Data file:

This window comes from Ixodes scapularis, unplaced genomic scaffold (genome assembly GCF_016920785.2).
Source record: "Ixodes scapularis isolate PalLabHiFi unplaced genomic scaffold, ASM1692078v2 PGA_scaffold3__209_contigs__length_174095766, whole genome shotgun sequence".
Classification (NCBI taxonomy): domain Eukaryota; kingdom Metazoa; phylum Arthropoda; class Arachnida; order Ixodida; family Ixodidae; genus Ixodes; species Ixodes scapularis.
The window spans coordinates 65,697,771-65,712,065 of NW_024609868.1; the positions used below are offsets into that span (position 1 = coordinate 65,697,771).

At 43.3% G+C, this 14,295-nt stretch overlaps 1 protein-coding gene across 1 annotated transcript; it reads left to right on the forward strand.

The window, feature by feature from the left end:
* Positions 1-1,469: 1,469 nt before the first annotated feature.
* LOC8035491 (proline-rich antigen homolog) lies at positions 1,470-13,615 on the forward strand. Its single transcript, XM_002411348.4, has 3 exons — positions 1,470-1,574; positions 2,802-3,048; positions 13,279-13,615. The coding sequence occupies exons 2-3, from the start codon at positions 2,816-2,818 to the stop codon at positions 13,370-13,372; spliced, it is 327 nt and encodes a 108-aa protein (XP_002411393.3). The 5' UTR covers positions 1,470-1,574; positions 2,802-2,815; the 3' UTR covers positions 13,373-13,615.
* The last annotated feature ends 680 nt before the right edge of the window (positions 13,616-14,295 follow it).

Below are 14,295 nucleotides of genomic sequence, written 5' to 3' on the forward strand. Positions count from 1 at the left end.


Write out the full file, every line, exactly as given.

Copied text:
This window comes from Ixodes scapularis, unplaced genomic scaffold (genome assembly GCF_016920785.2).
Source record: "Ixodes scapularis isolate PalLabHiFi unplaced genomic scaffold, ASM1692078v2 PGA_scaffold3__209_contigs__length_174095766, whole genome shotgun sequence".
Classification (NCBI taxonomy): domain Eukaryota; kingdom Metazoa; phylum Arthropoda; class Arachnida; order Ixodida; family Ixodidae; genus Ixodes; species Ixodes scapularis.
The window spans coordinates 65,697,771-65,712,065 of NW_024609868.1; the positions used below are offsets into that span (position 1 = coordinate 65,697,771).

At 43.3% G+C, this 14,295-nt stretch overlaps 1 protein-coding gene across 1 annotated transcript; it reads left to right on the forward strand.

The window, feature by feature from the left end:
* Positions 1-1,469: 1,469 nt before the first annotated feature.
* LOC8035491 (proline-rich antigen homolog) lies at positions 1,470-13,615 on the forward strand. Its single transcript, XM_002411348.4, has 3 exons — positions 1,470-1,574; positions 2,802-3,048; positions 13,279-13,615. The coding sequence occupies exons 2-3, from the start codon at positions 2,816-2,818 to the stop codon at positions 13,370-13,372; spliced, it is 327 nt and encodes a 108-aa protein (XP_002411393.3). The 5' UTR covers positions 1,470-1,574; positions 2,802-2,815; the 3' UTR covers positions 13,373-13,615.
* The last annotated feature ends 680 nt before the right edge of the window (positions 13,616-14,295 follow it).

Below are 14,295 nucleotides of genomic sequence, written 5' to 3' on the forward strand. Positions count from 1 at the left end.